**What makes Homecoming such an important community?
**I think when you learn you enrich yourself… Homecoming creates fertile ground for people to learn and to exchange thoughts and ideas.
What makes Lagos so special?The vibe in the city is unmatched. Once you land, you can feel it.
What makes Homecoming such an important community? It’s bringing back a vibe to Lagos; establishing it as the central point of culture in Africa – and the world.
How would you describe Nigeria at the moment?
Nigeria for me is the real wave of unapologetic Black Excellence.
What makes Lagos so special?Lagos is so special because it’s raw and real. It’s creatively connected enough to inspire and influence, but detached enough to not be too corrupted.
**What’s the dream?
**To change the global perception of African creative cultures, transcending and pushing our narratives as one unit globally.
**What’s the creative scenelike in Lagos right now?
**It’s hot, it’s fresh and the whole world wants us – or to be us.
**What makes Lagos so special?
**She’s alive in every way. Wild and alive.
What makes Homecoming such an important community? It is a performance of one of the simplest, most radical forms of resistance and service: celebrating yourself and your community. We rise by lifting others.
And what’s the creative scene like in Lagos right now?The new gen are really taking over and we love to see it! They are fearless and refuse to conform to the traditional standards set by an older generation.
What’s the creative scene like in Lagos right now?The creative scene is going crazy: everyone is on their toes and people are more comfortable doing what the fuck they want and being who they want to be. There’s no rules.
What’s the dream?
The dream is to create as much as I can until I can’t move anymore. I want my fellow Africans, both young and old, to know and believe that no one man is special and they can be unstoppable and achieve what seems impossible if they put their mind to it.
**What makes Lagos so special?
**Lagos is like an acid trip: the good trips, the bad trips, the comedown and the afterglow.
What’s the dream?The dream is to inspire more women and queer people to start skateboarding, and to find females skating in different parts of the country.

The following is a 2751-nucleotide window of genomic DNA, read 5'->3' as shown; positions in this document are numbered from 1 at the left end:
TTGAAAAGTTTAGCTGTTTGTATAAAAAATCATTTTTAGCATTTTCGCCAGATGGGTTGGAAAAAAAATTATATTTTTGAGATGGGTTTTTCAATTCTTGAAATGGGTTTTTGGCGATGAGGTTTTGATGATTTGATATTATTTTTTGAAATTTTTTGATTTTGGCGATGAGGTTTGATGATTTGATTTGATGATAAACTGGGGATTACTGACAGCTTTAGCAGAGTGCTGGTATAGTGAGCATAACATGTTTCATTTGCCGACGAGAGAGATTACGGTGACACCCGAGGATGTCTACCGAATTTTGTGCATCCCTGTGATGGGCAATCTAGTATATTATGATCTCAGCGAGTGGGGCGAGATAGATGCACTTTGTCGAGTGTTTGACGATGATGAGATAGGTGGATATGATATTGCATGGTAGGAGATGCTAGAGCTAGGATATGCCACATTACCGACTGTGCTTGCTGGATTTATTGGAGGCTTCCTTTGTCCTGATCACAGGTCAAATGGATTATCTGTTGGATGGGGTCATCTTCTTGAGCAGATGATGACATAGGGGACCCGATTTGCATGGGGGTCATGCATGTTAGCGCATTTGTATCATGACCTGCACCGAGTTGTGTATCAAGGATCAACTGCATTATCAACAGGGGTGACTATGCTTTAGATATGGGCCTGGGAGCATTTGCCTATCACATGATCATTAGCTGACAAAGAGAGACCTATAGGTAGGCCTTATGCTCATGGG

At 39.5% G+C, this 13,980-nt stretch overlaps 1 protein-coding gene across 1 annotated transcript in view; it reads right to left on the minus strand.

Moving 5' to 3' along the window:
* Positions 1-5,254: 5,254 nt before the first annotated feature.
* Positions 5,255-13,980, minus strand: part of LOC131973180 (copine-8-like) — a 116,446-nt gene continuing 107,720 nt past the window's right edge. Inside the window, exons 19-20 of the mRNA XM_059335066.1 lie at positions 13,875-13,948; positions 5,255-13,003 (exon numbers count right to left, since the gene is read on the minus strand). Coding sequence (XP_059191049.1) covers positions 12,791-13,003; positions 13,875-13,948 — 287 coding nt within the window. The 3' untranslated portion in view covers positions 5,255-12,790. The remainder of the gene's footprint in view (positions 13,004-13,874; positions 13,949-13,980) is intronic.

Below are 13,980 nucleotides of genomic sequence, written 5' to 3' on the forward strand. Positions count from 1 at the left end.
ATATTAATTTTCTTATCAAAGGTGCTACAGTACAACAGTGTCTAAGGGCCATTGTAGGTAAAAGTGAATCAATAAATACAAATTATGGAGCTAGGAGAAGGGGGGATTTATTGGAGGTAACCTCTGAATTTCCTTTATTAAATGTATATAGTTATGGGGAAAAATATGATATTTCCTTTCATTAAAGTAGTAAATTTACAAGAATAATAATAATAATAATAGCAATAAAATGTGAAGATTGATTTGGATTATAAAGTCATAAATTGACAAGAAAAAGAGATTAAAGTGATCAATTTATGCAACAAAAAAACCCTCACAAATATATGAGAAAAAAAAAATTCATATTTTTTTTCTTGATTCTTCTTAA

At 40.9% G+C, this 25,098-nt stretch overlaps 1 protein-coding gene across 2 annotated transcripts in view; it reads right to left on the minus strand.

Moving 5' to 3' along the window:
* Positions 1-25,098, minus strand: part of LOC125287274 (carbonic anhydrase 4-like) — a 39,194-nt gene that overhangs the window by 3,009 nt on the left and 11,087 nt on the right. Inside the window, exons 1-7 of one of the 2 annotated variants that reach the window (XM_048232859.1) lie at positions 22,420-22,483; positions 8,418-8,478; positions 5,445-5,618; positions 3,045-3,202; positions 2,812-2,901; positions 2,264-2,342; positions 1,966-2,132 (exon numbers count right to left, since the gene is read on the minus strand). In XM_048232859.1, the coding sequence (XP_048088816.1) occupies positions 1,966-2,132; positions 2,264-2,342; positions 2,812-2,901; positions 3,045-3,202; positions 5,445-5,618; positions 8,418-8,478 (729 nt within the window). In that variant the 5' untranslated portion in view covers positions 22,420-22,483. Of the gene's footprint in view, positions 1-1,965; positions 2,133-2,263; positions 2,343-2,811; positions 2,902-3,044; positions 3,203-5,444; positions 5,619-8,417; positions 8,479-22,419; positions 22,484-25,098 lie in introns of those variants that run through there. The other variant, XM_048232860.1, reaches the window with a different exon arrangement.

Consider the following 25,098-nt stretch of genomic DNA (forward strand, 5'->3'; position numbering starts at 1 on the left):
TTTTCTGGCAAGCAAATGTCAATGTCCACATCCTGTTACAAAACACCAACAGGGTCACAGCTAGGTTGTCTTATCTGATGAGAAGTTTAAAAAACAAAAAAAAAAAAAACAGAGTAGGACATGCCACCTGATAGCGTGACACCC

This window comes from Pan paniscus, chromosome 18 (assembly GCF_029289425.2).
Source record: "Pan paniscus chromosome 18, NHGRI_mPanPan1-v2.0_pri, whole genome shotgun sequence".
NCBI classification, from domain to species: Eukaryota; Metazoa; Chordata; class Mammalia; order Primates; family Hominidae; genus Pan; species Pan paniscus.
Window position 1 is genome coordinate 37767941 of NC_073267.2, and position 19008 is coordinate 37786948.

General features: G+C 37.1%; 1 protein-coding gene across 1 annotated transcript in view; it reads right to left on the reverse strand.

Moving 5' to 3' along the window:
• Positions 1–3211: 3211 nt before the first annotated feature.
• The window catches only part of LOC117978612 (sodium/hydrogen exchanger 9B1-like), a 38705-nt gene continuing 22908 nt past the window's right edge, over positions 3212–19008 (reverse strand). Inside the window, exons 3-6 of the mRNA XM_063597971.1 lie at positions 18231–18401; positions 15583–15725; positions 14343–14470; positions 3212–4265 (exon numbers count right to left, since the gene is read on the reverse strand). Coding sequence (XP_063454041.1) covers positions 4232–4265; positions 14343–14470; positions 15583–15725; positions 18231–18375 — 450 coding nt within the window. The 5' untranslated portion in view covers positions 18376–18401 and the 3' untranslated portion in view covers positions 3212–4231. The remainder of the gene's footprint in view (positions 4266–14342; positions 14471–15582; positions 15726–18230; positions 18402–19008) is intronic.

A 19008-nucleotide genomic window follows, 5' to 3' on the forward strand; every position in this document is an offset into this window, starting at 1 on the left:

How would you describe Nigeria generally at the moment?There’s so much potential buried beneath the dirt. Fortunately we have many innovative minds and brands reshaping this narrative – I just wish the government was more supportive and less disruptive.
What’s the creative scene like in Lagos right now? Groundbreaking. Artists will always find a way to create against all odds.
**What makes Lagos so special?
**Lagos is full of so many different people and different characters who all add flavour and life to the city. Everyone here wants to make cash, everyone here is thinking of cash, so it’s a very fast and tough place. Maybe that’s why we party harder, because we’re always working.
How would you describe Nigeria generally at the moment?A challenging environment that individuals either use to thrive or get consumed by. There is beauty in the struggle.
What makes Homecoming such an important community? Homecoming this year was the perfect storm for a lot of us: a crazy crescendo moment. It’s important we all come together to properly solidify the pack; to let them know this was no gimmick.
How would you describe Nigeria generally at the moment?It is a really hard time to be a creative right now in Nigeria, but the resilience here is evident. Everyday more people are discovering their voices and using their platform to shift narratives and document the times.
**What’s the dream?
**We want to take the light Virgil Abloh put in us to the next level; to explode the dream and give more kids a platform that they can call theirs to create.
What makes Homecoming such an important community? What Grace and the Metallic team are doing is so important. It’s a lot of fun but, more importantly, people feel like there is a place for them to belong. Designers, artists, stylists and photographers feel seen – at the end of the day, it’s all about community.
How would you describe Nigeria generally at the moment?A lot of the time it feels like being in survival mode. There’s a lot of pain and a lot of struggle, and I think that’s part of the reason and the way we create art. The creativity coming out of Nigeria is one of the most refreshing things about the country right now.
Photography Gabriel Moses
Fashion Dunsin Wright and Momo Hassan-Odukale
Make-up Ayopo Abiri
Photography assistance Darren Smith
Gaffer Taofik Alade
Production Dawa Thompson
Production manager Tobi Oni
Production assistance Tega Akinola
Location manager Randy Offor
Post-production Hand of God
Casting co-ordinator Femi Johnson
Special thanks to Concrete Rep, Metallic Inc. and NOCTA